Next to nothing is wrong with Round House Theatre’s Next to Normal, a musical masterpiece by Brian Yorkey and Tom Kitt that explores mental illness. Mostly “sung-through,” the Pulitzer- and Tony-winning work — an unblinking peepshow of how a dysfunctional family struggles to function — is rock opera at its finest.
And 15 years after the off-Broadway vehicle shocked DC audiences at Arena Stage on its beeline to Broadway, director Alan Paul allows this electrifying treatment of love, and prescription of how to cope with its predictable loss, the breathing room to vibrate against a modern backdrop of collective anxiety.
Trigger warnings abound, but most Next to Normal devotees find the tableau of a suburban housewife sandwiched between her day-to-day duties and her demons to be a form of therapy, even healing. While only the Goodman family’s matriarch gets strapped with a disease label (a form of bipolar disorder), the rest of the brood bear serious side effects. A self-sacrificing martyr of a husband. A high-achieving daughter whose perfectionism is a means to escape. A spirited son unhealthily close to his mom, a veritable confidant.
But a musical about mental illness, grief, and electroconvulsive therapy? When it comes to dark subjects, humor often lights the way. And jeepers-peepers, the creative artists both on and off stage wring out every ounce of brightness to guide patrons through the emotional wringer. That’s why lighting designer Sherrice Mojgani and projections designer Nicholas Hussong deserve top mention for framing Round House’s off-kilter household.
“Projection” in psychological circles refers to a defense mechanism, when unwanted emotions get tossed in another’s direction, bundled in blame. Thus, Hussong’s exquisite projections, some accomplished in real time with strategically placed cameras, including a haunting aerial view, serve to plumb the inner landscape of each character. It’s a dazzling mind trip. At times, they help externalize memory and illusion. While characters are set in incongruent space and time before our eyes, their live images appear to be having a conversation on his larger-than-life canvas. At one point, Hussong delivers an ode to the original off-Broadway poster/soundtrack album cover, with eyes peering menacingly from a purple haze.
Introspection is writ large. Audiences are welcomed into the Carol Sawyer Stage with a startling projection of Diana’s blinking eyeball superimposed on Wilson Chin’s sparse but functional set. It’s clinically cold — a not-too-cozy reading chair with Rembrandt-patch light, an industrial-style prefab staircase, a safe-for-work coffee station, a squat dinette, and a flush-mounted window befitting a hospital ward, through which the band can be observed and which the actors infiltrate when “outside” the home. Behind that looming eyeball is a suspended portal used for entrances, exits, and scene changes — a circle at times split at its poles like a half-moon, symbolizing the fissure and lunacy within.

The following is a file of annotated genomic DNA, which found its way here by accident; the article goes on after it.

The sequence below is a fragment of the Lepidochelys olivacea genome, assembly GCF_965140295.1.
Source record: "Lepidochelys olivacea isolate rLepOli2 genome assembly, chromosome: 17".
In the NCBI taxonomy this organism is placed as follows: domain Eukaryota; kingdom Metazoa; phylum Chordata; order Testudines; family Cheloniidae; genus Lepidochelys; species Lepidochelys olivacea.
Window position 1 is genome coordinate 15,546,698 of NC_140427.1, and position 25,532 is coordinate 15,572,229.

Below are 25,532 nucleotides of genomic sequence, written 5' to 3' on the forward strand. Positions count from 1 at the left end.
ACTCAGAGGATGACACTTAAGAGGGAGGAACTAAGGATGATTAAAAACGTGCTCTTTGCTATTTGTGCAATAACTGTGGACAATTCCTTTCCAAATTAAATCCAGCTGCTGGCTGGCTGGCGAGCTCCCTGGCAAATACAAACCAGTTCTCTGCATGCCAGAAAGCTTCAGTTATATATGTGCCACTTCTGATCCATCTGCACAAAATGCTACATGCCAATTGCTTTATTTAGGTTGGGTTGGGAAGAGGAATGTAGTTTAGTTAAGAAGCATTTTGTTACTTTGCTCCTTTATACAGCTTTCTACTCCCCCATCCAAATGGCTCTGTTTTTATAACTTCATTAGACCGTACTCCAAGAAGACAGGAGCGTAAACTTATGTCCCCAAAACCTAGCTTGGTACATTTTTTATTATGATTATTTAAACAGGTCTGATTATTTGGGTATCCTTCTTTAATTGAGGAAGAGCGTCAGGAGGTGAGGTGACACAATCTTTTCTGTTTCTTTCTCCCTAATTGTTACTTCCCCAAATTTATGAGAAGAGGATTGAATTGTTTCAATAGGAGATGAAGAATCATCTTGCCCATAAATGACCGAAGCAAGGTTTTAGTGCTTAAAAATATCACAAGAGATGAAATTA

Still, much of the magic and mettle in this production, presented in conjunction with Barrington Stage Company, comes from the light board. Mojgani’s inspired designs veer from creating a cage while Diana is in the grips of medical tinkering, to flickering, charging ahead in psychedelic color codes, boxing her in, or fading once balance is restored.
Music director Chris Youstra adds gravitas, yanking at the heartstrings as one of six musicians, mostly on strings, who cushion a worm wheel of feels. Cellist Catherine Mickelson, especially, helps make it hurt so good. Plus, Youstra turns four tenors and two mezzos into a wall of sound driving the sensation that the walls are closing in.
Five of the six onstage actors are making their Round House debuts, but linchpin leads Tracy Lynn Olivera, as mom Diana, and Kevin S. McAllister, as dad Dan — both well known to and beloved by local audiences — simply stun with pristine vocals and wry, wrenching performances.
Olivera’s interpretation of Diana is far less manic than those who have come before, yet she manages to ground the character in a lucid confidence that makes her all the more relatable. Her crystalline enunciation of even the most unsavory lines — one delivered with Groucho Marx flair, and each to be savored — upgrades her from victim to victor. Paul occasionally places her downstage with her back to the audience, as if she is as much observer as we are to a life she feels disconnected from. And goodness, she’s funny. She also makes the genre-bending, countrified “I Miss the Mountains” — which seemed a token spotlight song for originator Alice Ripley — belong by infusing soul.